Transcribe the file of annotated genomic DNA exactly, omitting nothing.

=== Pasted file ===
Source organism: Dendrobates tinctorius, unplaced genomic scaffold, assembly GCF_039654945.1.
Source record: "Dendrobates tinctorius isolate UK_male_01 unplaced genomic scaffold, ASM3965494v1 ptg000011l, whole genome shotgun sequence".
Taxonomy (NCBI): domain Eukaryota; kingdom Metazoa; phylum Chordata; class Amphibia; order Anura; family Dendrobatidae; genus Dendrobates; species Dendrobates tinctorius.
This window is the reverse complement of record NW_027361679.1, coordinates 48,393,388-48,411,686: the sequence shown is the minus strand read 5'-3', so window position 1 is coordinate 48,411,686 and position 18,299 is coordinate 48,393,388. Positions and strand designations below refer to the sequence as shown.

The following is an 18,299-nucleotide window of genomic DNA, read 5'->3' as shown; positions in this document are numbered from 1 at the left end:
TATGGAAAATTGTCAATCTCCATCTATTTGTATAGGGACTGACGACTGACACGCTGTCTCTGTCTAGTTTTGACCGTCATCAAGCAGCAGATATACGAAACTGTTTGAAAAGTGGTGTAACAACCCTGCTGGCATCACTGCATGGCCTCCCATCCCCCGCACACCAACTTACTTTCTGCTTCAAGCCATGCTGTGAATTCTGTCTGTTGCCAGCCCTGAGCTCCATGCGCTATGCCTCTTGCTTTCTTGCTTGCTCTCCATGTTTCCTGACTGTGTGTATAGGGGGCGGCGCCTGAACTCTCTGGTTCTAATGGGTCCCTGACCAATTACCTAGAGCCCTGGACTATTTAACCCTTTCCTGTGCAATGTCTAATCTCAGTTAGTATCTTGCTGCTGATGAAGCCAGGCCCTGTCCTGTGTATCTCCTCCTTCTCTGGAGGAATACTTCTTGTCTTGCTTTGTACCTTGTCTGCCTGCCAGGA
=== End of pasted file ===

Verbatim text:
Source organism: Dendrobates tinctorius, unplaced genomic scaffold, assembly GCF_039654945.1.
Source record: "Dendrobates tinctorius isolate UK_male_01 unplaced genomic scaffold, ASM3965494v1 ptg000011l, whole genome shotgun sequence".
Taxonomy (NCBI): domain Eukaryota; kingdom Metazoa; phylum Chordata; class Amphibia; order Anura; family Dendrobatidae; genus Dendrobates; species Dendrobates tinctorius.
This window is the reverse complement of record NW_027361679.1, coordinates 48,393,388-48,411,686: the sequence shown is the minus strand read 5'-3', so window position 1 is coordinate 48,411,686 and position 18,299 is coordinate 48,393,388. Positions and strand designations below refer to the sequence as shown.

The following is an 18,299-nucleotide window of genomic DNA, read 5'->3' as shown; positions in this document are numbered from 1 at the left end:
TATGGAAAATTGTCAATCTCCATCTATTTGTATAGGGACTGACGACTGACACGCTGTCTCTGTCTAGTTTTGACCGTCATCAAGCAGCAGATATACGAAACTGTTTGAAAAGTGGTGTAACAACCCTGCTGGCATCACTGCATGGCCTCCCATCCCCCGCACACCAACTTACTTTCTGCTTCAAGCCATGCTGTGAATTCTGTCTGTTGCCAGCCCTGAGCTCCATGCGCTATGCCTCTTGCTTTCTTGCTTGCTCTCCATGTTTCCTGACTGTGTGTATAGGGGGCGGCGCCTGAACTCTCTGGTTCTAATGGGTCCCTGACCAATTACCTAGAGCCCTGGACTATTTAACCCTTTCCTGTGCAATGTCTAATCTCAGTTAGTATCTTGCTGCTGATGAAGCCAGGCCCTGTCCTGTGTATCTCCTCCTTCTCTGGAGGAATACTTCTTGTCTTGCTTTGTACCTTGTCTGCCTGCCAGGA